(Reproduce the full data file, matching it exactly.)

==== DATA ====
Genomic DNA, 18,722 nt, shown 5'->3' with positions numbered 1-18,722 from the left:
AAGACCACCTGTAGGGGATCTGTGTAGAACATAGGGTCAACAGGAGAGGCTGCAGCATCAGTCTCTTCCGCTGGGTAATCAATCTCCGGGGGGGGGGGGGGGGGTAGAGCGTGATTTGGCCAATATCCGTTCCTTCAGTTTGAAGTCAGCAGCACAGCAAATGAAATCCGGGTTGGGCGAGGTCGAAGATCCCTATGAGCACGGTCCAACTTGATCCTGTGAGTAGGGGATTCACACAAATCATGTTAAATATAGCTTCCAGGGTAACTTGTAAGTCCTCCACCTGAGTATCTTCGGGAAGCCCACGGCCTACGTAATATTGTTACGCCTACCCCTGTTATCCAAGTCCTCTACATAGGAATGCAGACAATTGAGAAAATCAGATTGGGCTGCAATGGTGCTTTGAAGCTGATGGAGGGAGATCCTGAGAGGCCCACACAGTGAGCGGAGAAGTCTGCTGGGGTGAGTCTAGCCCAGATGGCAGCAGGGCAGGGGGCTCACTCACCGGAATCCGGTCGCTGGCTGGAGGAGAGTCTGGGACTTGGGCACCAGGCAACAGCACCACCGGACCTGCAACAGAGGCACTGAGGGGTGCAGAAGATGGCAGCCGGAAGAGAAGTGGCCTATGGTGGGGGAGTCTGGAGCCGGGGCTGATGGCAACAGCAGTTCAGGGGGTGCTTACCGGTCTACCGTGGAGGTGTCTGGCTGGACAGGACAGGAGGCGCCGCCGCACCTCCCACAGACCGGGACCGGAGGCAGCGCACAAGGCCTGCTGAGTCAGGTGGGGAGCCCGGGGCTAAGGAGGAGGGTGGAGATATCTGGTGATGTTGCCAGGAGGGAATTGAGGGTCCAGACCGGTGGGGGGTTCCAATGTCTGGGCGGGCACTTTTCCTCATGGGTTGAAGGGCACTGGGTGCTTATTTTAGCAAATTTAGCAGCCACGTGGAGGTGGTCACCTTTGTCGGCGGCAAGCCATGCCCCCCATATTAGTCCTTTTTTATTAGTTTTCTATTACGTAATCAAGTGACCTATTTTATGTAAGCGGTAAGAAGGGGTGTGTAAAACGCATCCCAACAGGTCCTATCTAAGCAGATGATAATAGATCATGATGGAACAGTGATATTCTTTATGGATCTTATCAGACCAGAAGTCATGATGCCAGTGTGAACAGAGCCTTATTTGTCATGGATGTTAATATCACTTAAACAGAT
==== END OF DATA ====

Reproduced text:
Genomic DNA, 18,722 nt, shown 5'->3' with positions numbered 1-18,722 from the left:
AAGACCACCTGTAGGGGATCTGTGTAGAACATAGGGTCAACAGGAGAGGCTGCAGCATCAGTCTCTTCCGCTGGGTAATCAATCTCCGGGGGGGGGGGGGGGGGTAGAGCGTGATTTGGCCAATATCCGTTCCTTCAGTTTGAAGTCAGCAGCACAGCAAATGAAATCCGGGTTGGGCGAGGTCGAAGATCCCTATGAGCACGGTCCAACTTGATCCTGTGAGTAGGGGATTCACACAAATCATGTTAAATATAGCTTCCAGGGTAACTTGTAAGTCCTCCACCTGAGTATCTTCGGGAAGCCCACGGCCTACGTAATATTGTTACGCCTACCCCTGTTATCCAAGTCCTCTACATAGGAATGCAGACAATTGAGAAAATCAGATTGGGCTGCAATGGTGCTTTGAAGCTGATGGAGGGAGATCCTGAGAGGCCCACACAGTGAGCGGAGAAGTCTGCTGGGGTGAGTCTAGCCCAGATGGCAGCAGGGCAGGGGGCTCACTCACCGGAATCCGGTCGCTGGCTGGAGGAGAGTCTGGGACTTGGGCACCAGGCAACAGCACCACCGGACCTGCAACAGAGGCACTGAGGGGTGCAGAAGATGGCAGCCGGAAGAGAAGTGGCCTATGGTGGGGGAGTCTGGAGCCGGGGCTGATGGCAACAGCAGTTCAGGGGGTGCTTACCGGTCTACCGTGGAGGTGTCTGGCTGGACAGGACAGGAGGCGCCGCCGCACCTCCCACAGACCGGGACCGGAGGCAGCGCACAAGGCCTGCTGAGTCAGGTGGGGAGCCCGGGGCTAAGGAGGAGGGTGGAGATATCTGGTGATGTTGCCAGGAGGGAATTGAGGGTCCAGACCGGTGGGGGGTTCCAATGTCTGGGCGGGCACTTTTCCTCATGGGTTGAAGGGCACTGGGTGCTTATTTTAGCAAATTTAGCAGCCACGTGGAGGTGGTCACCTTTGTCGGCGGCAAGCCATGCCCCCCATATTAGTCCTTTTTTATTAGTTTTCTATTACGTAATCAAGTGACCTATTTTATGTAAGCGGTAAGAAGGGGTGTGTAAAACGCATCCCAACAGGTCCTATCTAAGCAGATGATAATAGATCATGATGGAACAGTGATATTCTTTATGGATCTTATCAGACCAGAAGTCATGATGCCAGTGTGAACAGAGCCTTATTTGTCATGGATGTTAATATCACTTAAACAGAT